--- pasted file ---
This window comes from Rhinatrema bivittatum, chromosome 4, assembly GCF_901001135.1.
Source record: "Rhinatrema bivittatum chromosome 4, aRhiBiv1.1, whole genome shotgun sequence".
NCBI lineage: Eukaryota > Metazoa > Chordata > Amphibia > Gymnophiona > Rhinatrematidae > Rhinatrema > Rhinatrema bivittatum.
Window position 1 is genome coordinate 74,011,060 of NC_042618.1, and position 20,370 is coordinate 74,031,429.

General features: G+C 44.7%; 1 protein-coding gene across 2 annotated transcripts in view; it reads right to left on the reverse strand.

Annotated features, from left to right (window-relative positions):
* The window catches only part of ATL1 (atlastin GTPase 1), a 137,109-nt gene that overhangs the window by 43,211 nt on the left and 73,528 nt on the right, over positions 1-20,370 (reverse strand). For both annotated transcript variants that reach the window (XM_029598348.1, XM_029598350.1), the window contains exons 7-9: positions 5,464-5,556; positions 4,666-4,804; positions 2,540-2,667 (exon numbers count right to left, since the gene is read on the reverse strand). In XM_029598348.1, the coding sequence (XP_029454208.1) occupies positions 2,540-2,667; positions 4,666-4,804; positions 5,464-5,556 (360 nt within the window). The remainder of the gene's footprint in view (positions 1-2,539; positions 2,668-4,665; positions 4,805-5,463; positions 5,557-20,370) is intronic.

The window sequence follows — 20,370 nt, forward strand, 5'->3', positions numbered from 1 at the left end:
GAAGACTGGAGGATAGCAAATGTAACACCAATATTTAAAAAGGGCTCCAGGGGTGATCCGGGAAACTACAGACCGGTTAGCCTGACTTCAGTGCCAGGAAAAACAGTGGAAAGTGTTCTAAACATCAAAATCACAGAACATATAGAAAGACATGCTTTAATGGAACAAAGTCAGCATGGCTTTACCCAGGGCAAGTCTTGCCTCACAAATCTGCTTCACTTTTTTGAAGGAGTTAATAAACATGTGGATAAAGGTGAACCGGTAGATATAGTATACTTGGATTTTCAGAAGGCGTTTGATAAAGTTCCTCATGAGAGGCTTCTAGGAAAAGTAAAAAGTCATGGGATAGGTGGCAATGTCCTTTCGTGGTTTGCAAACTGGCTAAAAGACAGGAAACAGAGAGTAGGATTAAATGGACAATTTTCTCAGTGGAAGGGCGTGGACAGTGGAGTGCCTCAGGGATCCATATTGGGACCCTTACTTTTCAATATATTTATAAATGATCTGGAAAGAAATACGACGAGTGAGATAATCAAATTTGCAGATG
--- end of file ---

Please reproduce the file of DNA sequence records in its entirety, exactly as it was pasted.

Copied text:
This window comes from Rhinatrema bivittatum, chromosome 4, assembly GCF_901001135.1.
Source record: "Rhinatrema bivittatum chromosome 4, aRhiBiv1.1, whole genome shotgun sequence".
NCBI lineage: Eukaryota > Metazoa > Chordata > Amphibia > Gymnophiona > Rhinatrematidae > Rhinatrema > Rhinatrema bivittatum.
Window position 1 is genome coordinate 74,011,060 of NC_042618.1, and position 20,370 is coordinate 74,031,429.

General features: G+C 44.7%; 1 protein-coding gene across 2 annotated transcripts in view; it reads right to left on the reverse strand.

Annotated features, from left to right (window-relative positions):
* The window catches only part of ATL1 (atlastin GTPase 1), a 137,109-nt gene that overhangs the window by 43,211 nt on the left and 73,528 nt on the right, over positions 1-20,370 (reverse strand). For both annotated transcript variants that reach the window (XM_029598348.1, XM_029598350.1), the window contains exons 7-9: positions 5,464-5,556; positions 4,666-4,804; positions 2,540-2,667 (exon numbers count right to left, since the gene is read on the reverse strand). In XM_029598348.1, the coding sequence (XP_029454208.1) occupies positions 2,540-2,667; positions 4,666-4,804; positions 5,464-5,556 (360 nt within the window). The remainder of the gene's footprint in view (positions 1-2,539; positions 2,668-4,665; positions 4,805-5,463; positions 5,557-20,370) is intronic.

The window sequence follows — 20,370 nt, forward strand, 5'->3', positions numbered from 1 at the left end:
GAAGACTGGAGGATAGCAAATGTAACACCAATATTTAAAAAGGGCTCCAGGGGTGATCCGGGAAACTACAGACCGGTTAGCCTGACTTCAGTGCCAGGAAAAACAGTGGAAAGTGTTCTAAACATCAAAATCACAGAACATATAGAAAGACATGCTTTAATGGAACAAAGTCAGCATGGCTTTACCCAGGGCAAGTCTTGCCTCACAAATCTGCTTCACTTTTTTGAAGGAGTTAATAAACATGTGGATAAAGGTGAACCGGTAGATATAGTATACTTGGATTTTCAGAAGGCGTTTGATAAAGTTCCTCATGAGAGGCTTCTAGGAAAAGTAAAAAGTCATGGGATAGGTGGCAATGTCCTTTCGTGGTTTGCAAACTGGCTAAAAGACAGGAAACAGAGAGTAGGATTAAATGGACAATTTTCTCAGTGGAAGGGCGTGGACAGTGGAGTGCCTCAGGGATCCATATTGGGACCCTTACTTTTCAATATATTTATAAATGATCTGGAAAGAAATACGACGAGTGAGATAATCAAATTTGCAGATG